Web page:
We arrived in Quebec City along the St. Laurence River, just as the French and British did prior to Canada becoming a country. Cruising the narrow stretch of the river with high bluffs, distant church spires and a small ferry crossing from one side to the other it was easy to understand how early settlers from 1608 to the 1800s would have appreciated the security of the location.
Quebec City stands on two levels, one at the hilly river’s edge and the other on the bluff above.
We hiked cobblestoned streets to Place Royale, the site of Samuel de Champlain’s headquarters in 1608. It is a comfortable space with greenery-filled planters on ancient stone walls, multi-colored roofs, and the oldest church in North America, Notre-Dame-des-Victoires.
Nearby, on Côte de la Montagne, the immense Fresque des Quebecois mural depicts the story of Quebec City with visual allusions. Historic figures and leading Quebec artists appear at the building’s windows.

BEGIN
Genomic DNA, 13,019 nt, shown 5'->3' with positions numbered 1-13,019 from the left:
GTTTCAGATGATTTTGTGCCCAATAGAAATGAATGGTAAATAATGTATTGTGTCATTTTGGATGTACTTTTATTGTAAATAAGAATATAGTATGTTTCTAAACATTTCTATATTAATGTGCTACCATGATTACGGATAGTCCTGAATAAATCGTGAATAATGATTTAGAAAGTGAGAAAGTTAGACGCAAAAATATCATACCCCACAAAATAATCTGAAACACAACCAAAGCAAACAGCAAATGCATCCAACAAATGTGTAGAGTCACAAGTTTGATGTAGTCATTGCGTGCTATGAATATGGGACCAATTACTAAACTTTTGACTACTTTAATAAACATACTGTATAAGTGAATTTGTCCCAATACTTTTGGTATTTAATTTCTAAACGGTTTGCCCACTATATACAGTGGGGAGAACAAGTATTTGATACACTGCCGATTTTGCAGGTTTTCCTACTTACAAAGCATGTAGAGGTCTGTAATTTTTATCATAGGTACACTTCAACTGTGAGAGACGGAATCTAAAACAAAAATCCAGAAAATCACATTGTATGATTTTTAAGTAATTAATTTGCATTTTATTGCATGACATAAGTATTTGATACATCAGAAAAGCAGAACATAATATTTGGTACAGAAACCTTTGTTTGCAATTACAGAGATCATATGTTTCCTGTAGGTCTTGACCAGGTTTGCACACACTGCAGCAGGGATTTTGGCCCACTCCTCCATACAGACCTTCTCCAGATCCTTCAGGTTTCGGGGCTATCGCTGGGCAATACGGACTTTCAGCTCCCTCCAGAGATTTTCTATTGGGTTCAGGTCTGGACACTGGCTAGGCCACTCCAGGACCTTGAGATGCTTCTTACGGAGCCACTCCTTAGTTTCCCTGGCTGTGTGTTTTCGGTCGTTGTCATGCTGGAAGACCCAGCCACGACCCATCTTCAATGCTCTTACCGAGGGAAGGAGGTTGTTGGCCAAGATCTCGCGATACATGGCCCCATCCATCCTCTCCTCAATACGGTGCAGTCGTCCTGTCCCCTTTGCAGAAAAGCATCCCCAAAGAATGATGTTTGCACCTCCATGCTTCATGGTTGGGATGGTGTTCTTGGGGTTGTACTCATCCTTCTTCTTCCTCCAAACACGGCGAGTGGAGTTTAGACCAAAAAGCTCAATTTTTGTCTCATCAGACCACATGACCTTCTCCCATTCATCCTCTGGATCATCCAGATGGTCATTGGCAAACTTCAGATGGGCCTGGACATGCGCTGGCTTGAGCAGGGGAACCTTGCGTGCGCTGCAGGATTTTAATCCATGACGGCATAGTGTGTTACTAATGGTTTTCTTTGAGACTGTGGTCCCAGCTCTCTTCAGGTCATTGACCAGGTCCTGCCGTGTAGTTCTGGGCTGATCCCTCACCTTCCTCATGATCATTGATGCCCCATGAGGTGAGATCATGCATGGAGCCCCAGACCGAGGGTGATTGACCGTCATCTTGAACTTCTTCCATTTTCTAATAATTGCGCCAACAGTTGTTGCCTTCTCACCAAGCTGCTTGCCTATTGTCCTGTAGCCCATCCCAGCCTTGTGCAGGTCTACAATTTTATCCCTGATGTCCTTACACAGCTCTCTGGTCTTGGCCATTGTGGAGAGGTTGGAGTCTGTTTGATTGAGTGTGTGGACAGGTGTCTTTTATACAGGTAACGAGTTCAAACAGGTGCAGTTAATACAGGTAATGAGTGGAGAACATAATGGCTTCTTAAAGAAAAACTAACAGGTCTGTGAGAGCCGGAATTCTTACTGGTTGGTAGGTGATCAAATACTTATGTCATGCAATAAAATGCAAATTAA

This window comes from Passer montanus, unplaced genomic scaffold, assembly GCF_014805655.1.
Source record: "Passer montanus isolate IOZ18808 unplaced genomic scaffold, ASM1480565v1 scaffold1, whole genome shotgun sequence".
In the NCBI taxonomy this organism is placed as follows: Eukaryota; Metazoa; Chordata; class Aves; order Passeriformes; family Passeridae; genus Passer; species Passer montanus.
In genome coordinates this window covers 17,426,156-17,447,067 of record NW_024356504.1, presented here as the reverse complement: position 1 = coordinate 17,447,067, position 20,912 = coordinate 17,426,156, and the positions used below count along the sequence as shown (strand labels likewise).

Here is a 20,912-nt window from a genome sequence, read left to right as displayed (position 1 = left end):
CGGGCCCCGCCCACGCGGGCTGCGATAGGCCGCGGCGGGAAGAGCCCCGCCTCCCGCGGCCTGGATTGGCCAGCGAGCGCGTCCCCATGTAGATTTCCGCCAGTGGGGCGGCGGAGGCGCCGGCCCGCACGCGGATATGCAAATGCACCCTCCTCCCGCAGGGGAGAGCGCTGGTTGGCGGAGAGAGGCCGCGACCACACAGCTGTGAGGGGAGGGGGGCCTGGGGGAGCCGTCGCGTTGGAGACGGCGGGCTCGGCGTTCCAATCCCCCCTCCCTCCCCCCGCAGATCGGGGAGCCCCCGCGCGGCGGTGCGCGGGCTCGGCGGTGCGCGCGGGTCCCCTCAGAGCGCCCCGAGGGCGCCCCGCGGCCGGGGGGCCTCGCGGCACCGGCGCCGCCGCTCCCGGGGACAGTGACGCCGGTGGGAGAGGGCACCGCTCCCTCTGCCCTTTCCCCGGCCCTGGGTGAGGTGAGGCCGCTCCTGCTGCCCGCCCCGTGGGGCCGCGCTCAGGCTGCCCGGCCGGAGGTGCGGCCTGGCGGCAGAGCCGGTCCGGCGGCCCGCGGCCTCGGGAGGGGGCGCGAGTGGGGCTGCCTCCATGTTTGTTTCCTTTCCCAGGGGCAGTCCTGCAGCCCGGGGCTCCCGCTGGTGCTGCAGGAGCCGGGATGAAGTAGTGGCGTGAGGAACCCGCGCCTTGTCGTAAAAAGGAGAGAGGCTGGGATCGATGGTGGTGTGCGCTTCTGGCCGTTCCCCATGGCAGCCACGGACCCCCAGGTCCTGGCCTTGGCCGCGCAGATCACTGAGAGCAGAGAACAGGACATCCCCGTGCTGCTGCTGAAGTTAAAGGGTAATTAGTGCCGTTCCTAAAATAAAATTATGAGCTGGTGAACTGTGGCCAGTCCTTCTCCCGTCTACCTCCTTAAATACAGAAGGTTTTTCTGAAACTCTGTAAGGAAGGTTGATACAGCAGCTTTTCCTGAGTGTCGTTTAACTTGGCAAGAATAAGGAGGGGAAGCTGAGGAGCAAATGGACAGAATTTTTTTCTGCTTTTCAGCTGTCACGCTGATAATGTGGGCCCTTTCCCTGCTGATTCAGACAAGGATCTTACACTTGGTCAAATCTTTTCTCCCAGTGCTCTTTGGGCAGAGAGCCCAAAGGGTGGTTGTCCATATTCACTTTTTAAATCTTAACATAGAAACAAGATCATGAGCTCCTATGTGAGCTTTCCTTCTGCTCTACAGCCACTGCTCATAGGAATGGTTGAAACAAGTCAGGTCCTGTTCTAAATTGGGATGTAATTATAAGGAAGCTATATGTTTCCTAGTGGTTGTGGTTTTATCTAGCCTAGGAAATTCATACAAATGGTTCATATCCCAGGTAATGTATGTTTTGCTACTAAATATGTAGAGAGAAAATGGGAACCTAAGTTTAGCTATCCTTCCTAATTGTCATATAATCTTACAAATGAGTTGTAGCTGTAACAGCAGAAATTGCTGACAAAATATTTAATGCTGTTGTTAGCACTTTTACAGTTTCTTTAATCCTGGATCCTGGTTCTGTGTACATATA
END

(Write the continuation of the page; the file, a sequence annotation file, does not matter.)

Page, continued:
In this community built upon layers of history, Quebec City chefs create contemporary cuisine.
We strolled through a quiet, secluded area of the Old City to have lunch at Restaurant Initiale, 54 rue St. Pierre. Relais & Château, an association that sets the standards for excellence in hospitality and culinary arts, describes the restaurant’s fare as “fine food, typical Quebec with regional and local produce.” As we were greeted at the entrance, we immediately knew our déjeuner in Vieux Québec was going to be a good experience.
Restaurant Initiale is operated by co-proprietors, Chef Yvan Lebrun and Rolande Leclerc. Chef Yvan elevates his dishes with bright colors, fused flavors, and varieties of textures.
Chef Yvan’s tuna tartare is delicate. Thin slivers of marinated salmon are a deep rich, red.
Green beans balance on the thinnest of grapefruit fillets.
Halibut rests on tiny tomatoes and edible petals.
Rolande runs the dining rooms with attention to detail. Our wine glasses were refreshed and fresh crusty bread was replenished without us ever noticing. Rolande is attentive to her customers, alert to anyone with special requests.
As we were leaving, Rolande shared personal gift baskets of locally-produced meringues.
Merci beaucoup, Quebec City.